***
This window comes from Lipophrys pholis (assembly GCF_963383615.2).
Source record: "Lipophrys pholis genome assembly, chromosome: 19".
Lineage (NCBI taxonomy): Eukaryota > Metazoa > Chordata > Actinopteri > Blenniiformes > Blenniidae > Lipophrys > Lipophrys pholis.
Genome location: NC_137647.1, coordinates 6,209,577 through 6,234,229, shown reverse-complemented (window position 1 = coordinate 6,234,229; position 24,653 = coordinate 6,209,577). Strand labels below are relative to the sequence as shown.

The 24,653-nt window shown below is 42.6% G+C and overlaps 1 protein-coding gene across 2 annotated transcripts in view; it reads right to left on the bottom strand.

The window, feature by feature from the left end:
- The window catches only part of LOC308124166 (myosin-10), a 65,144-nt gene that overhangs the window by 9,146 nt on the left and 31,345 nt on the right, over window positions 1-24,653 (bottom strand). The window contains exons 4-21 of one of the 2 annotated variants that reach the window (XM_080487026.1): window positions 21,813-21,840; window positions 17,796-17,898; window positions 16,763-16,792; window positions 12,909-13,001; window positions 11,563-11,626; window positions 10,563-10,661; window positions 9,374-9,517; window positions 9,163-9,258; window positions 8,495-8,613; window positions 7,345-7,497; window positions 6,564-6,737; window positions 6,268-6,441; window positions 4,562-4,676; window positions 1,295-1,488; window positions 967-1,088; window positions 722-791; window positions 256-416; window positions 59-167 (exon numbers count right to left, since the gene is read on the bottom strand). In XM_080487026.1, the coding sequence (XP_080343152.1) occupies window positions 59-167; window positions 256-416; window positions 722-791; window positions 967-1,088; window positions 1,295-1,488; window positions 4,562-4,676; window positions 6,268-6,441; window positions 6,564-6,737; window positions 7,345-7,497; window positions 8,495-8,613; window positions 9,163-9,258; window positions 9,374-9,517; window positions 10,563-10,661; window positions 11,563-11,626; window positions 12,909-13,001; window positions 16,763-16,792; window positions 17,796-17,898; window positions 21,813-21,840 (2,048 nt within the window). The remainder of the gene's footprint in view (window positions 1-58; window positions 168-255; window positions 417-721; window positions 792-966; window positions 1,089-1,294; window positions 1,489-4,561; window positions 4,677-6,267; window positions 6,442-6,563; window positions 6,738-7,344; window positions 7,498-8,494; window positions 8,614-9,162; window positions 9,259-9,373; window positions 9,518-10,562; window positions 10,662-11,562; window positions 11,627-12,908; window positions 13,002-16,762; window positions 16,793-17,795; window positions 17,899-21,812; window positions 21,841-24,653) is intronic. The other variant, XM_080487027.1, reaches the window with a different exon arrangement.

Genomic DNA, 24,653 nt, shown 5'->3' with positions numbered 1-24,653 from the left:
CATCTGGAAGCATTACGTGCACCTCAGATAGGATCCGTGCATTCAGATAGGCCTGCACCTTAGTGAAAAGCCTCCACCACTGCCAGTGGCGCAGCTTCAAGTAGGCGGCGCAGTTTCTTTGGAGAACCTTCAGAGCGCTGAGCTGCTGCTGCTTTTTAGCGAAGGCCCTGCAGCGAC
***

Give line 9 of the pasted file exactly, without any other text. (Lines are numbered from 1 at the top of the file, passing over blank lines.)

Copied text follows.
CATCTGGAAGCATTACGTGCACCTCAGATAGGATCCGTGCATTCAGATAGGCCTGCACCTTAGTGAAAAGCCTCCACCACTGCCAGTGGCGCAGCTTCAAGTAGGCGGCGCAGTTTCTTTGGAGAACCTTCAGAGCGCTGAGCTGCTGCTGCTTTTTAGCGAAGGCCCTGCAGCGAC